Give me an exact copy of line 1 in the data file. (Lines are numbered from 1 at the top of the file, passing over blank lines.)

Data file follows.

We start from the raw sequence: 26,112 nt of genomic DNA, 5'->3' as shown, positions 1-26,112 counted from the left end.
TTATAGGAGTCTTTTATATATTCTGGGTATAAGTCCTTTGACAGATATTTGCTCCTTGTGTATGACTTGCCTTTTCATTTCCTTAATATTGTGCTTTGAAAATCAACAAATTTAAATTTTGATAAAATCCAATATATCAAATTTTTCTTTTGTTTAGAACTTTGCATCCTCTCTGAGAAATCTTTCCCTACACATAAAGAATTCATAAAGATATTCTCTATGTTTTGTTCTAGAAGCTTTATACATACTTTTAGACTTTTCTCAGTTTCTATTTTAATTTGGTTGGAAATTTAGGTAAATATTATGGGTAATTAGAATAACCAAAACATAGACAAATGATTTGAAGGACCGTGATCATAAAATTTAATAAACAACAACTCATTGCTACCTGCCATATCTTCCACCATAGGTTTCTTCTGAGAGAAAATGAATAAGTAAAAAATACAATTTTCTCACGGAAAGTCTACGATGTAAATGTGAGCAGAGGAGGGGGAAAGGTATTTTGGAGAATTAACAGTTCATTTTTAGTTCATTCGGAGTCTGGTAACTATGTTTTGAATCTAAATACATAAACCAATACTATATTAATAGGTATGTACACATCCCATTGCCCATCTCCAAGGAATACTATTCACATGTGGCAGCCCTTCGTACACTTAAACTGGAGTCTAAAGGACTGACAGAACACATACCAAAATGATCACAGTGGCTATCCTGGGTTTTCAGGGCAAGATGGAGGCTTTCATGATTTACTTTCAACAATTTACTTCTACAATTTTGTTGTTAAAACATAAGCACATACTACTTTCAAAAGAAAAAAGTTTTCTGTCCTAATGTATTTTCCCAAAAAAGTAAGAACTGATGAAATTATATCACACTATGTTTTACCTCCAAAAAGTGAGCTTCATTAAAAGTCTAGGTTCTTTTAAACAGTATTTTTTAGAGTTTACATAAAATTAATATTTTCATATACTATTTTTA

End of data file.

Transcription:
We start from the raw sequence: 26,112 nt of genomic DNA, 5'->3' as shown, positions 1-26,112 counted from the left end.